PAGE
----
Dispute resolution is simply the process of resolving disputes between parties. Before the advent of colonialism, African societies usually resolved disputes through the following ways:

First, the disputants tried to resolve the disputes by themselves – what is now known as negotiation. If that failed, they will seek the assistance of kinsmen to facilitate communication for the settlement of the dispute – what is now known as mediation. If this also failed, the dispute will be taken to the Head of a neighbourhood – what is now known as ‘neutral evaluation’ or in some quarters, evaluative mediation. If this also failed, the matter would be then taken to the High Chief or King for a binding decision – what is now known as arbitration.

Since the advent of colonialism and the adoption of colonially-received formal legal systems in Nigeria, the most widely known mechanism for dispute resolution is litigation.

Litigation is simply the process of bringing a matter or dispute to court for its resolution (by the court). In this dispute resolution mechanism, an aggrieved party brings an action in court against the offending party and typically seeks a judgement or order as a form of relief from the court.

Alternative Dispute Resolution (ADR)

Alternative Dispute Resolution (ADR) is the collective name given to the various methods, approaches or mechanisms, other than litigation, adoptable in the resolution of disputes. These methods or mechanisms are, more prominently, negotiation, mediation, and arbitration.

Negotiation simply refers to the communication between parties in a dispute towards reaching an agreement between. In this ADR mechanism, no third party is involved, only the disputing parties or their representatives.

Mediation simply refers to a process whereby a neutral third party called the mediator facilitates communication between disputing parties towards reaching an agreement and settlement of their dispute. The mediator in facilitating communication between the disputing parties may offer advice to the parties on an amicable settlement agreement which if accepted by the parties, effectively settles the dispute and binds the parties to the agreement.

Arbitration simply refers to a process whereby the parties to a dispute refer their dispute to a third party called the arbitrator (or arbitral tribunal) to decide on it and give a verdict called an award (or arbitral award) and in which the parties are to be bound by. This ADR process allows parties to a dispute to negotiate and agree on a neutral third party to listen to their case and make a decision.

The Nigerian courts have acknowledged the importance and effects of ADR in dispute resolution. In Okpuruwu vs. Okpokam (1998) 4 NWLR Pt 90, 554 at 586, the court, per Oguntade JCA (as he then was), observed thus: “In the pre-colonial times and before the advent of the regular courts, our people (Nigerians) certainly had a simple and inexpensive way of adjudicating over disputes between them. They referred them to elders or a body set up for that purpose. The practice has over the years become strongly embedded in the system that they survive today as custom”.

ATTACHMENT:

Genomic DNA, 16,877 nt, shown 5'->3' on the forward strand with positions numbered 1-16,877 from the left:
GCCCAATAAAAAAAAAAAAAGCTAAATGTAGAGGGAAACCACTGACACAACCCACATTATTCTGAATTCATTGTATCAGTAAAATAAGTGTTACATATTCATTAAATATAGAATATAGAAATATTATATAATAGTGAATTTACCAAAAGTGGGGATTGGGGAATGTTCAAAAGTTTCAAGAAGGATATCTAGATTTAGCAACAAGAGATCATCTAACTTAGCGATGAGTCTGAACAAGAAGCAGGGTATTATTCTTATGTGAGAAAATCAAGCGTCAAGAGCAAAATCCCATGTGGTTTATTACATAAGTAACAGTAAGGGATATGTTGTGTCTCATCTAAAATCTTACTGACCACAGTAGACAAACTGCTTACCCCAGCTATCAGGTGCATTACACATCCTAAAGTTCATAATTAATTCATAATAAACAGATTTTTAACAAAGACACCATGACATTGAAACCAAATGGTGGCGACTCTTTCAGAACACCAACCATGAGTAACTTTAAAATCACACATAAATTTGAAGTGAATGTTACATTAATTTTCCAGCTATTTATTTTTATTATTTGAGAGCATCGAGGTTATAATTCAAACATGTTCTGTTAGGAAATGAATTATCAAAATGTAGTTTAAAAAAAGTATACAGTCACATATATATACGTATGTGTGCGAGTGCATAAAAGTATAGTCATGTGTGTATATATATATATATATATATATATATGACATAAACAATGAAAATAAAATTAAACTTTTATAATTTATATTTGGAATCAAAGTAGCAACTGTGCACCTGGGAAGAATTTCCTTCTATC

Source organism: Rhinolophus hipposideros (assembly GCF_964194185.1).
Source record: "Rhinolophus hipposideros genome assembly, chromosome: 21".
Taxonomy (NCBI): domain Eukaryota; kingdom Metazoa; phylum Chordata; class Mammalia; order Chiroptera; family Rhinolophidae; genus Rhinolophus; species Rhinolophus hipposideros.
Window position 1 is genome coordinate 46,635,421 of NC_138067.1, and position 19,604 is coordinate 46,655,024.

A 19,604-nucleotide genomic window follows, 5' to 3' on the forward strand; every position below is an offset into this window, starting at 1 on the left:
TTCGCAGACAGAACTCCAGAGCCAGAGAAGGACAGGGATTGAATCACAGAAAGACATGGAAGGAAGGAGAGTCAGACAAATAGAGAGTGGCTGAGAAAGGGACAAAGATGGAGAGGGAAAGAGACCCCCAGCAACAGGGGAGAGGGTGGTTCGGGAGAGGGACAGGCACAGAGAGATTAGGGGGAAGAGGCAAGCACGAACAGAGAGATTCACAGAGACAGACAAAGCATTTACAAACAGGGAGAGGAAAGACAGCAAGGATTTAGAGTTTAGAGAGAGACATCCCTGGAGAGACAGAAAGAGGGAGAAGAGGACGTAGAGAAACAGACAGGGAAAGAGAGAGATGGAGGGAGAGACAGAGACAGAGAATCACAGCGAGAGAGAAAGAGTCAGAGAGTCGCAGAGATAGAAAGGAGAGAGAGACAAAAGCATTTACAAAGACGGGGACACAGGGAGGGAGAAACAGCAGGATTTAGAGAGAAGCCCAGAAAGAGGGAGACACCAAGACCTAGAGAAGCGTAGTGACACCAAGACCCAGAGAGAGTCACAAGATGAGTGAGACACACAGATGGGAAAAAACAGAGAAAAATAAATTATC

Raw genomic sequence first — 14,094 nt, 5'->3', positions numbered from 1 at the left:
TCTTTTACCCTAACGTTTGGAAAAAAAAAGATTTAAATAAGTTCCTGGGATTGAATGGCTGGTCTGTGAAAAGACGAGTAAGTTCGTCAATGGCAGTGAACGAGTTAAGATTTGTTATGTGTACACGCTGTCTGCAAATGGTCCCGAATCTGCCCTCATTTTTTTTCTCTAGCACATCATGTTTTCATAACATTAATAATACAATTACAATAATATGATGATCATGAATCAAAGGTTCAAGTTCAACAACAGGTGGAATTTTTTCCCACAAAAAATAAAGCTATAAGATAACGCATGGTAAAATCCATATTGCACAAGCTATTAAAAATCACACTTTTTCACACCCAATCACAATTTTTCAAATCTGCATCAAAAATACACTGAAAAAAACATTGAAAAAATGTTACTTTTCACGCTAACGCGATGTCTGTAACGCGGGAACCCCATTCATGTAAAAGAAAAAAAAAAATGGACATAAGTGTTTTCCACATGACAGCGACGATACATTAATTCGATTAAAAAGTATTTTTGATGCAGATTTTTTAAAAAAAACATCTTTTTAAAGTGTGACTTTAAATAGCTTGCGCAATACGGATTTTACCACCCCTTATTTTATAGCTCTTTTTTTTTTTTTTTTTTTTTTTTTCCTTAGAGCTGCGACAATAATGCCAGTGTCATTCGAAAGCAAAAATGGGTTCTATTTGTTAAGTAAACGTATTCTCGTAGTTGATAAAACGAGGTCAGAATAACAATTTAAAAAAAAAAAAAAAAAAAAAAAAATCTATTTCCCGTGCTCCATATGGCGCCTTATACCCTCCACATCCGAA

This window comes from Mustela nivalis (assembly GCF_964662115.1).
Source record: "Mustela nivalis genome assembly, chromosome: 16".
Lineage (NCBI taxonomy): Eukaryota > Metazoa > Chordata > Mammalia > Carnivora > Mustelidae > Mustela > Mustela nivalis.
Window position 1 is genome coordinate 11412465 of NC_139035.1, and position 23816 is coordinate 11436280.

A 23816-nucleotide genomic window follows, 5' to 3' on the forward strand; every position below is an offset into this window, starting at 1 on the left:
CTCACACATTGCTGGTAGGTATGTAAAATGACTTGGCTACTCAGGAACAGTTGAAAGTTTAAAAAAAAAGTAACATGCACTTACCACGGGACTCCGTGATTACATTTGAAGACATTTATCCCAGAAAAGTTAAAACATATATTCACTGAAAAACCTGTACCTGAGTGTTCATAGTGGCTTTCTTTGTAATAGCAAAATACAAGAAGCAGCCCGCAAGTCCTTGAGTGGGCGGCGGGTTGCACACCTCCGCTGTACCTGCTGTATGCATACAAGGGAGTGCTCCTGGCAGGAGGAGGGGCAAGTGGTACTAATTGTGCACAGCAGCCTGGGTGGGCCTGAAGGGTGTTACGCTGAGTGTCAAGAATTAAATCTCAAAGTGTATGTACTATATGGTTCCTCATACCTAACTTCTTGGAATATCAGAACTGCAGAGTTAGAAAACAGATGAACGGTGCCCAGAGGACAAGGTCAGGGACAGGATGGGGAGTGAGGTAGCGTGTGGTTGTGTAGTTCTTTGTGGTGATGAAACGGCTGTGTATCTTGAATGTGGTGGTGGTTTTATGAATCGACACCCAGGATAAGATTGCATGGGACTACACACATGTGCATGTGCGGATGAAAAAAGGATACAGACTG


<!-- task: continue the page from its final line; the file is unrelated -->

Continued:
The Supreme Court in underscoring the effect and enforceability of ADR in the Nigerian legal system, in Okparaji v Ohanu  (1999) 9 NWLR Pt. 618, 290 @ 304, held that where parties have voluntarily submitted to an arbitration they willingly agreed to expressly or by implications, they are to be bound by the outcome and none of the parties can resile from the decision reached. The import of the aforementioned decisions of the courts is that ADR has a binding and enforceable effect on disputing parties who voluntarily sought recourse to it, and that the parties cannot at will or whim resile from the decisions or agreements reached through its mechanisms.

For the subject of this article, mediation would be the focus. This is because mediation is the ADR mechanism inferred to have been adopted by the disputing parties as evidenced by the 8-point settlement agreement between them.

Mediation and the Enforceability of Settlement Agreements

As earlier stated, mediation is a process that involves a neautral third party called the mediator, who advices and facilitates communication between the disputing parties towards a settlement agreement in resolution of the dispute. The Arbitration and Mediation Act, 2023 (AMA), regulates all arbitration and mediation dispute resolution mechanisms in Nigeria. The AMA can be said to be largely influenced by the UNCITRAL Model Law on International Commercial Mediation and International Settlement Agreements Resulting from Mediation, 2018.

Section 67(1) of the AMA provides for the scope of application of the AMA to include domestic civil mediation.

Section 82 of the AMA sets forth the principle that settlement agreements are binding and enforceable in court as a contract, consent judgement, or consent award.

Thus, if the parties to a dispute conclude an agreement in writing settling a dispute, that settlement agreement is binding and enforceable.

The Tone Of A Settlement Agreement

The questions often asked by netizens concerning the 8-point settlement agreement between the disputing parties is the (command) tone of the agreement.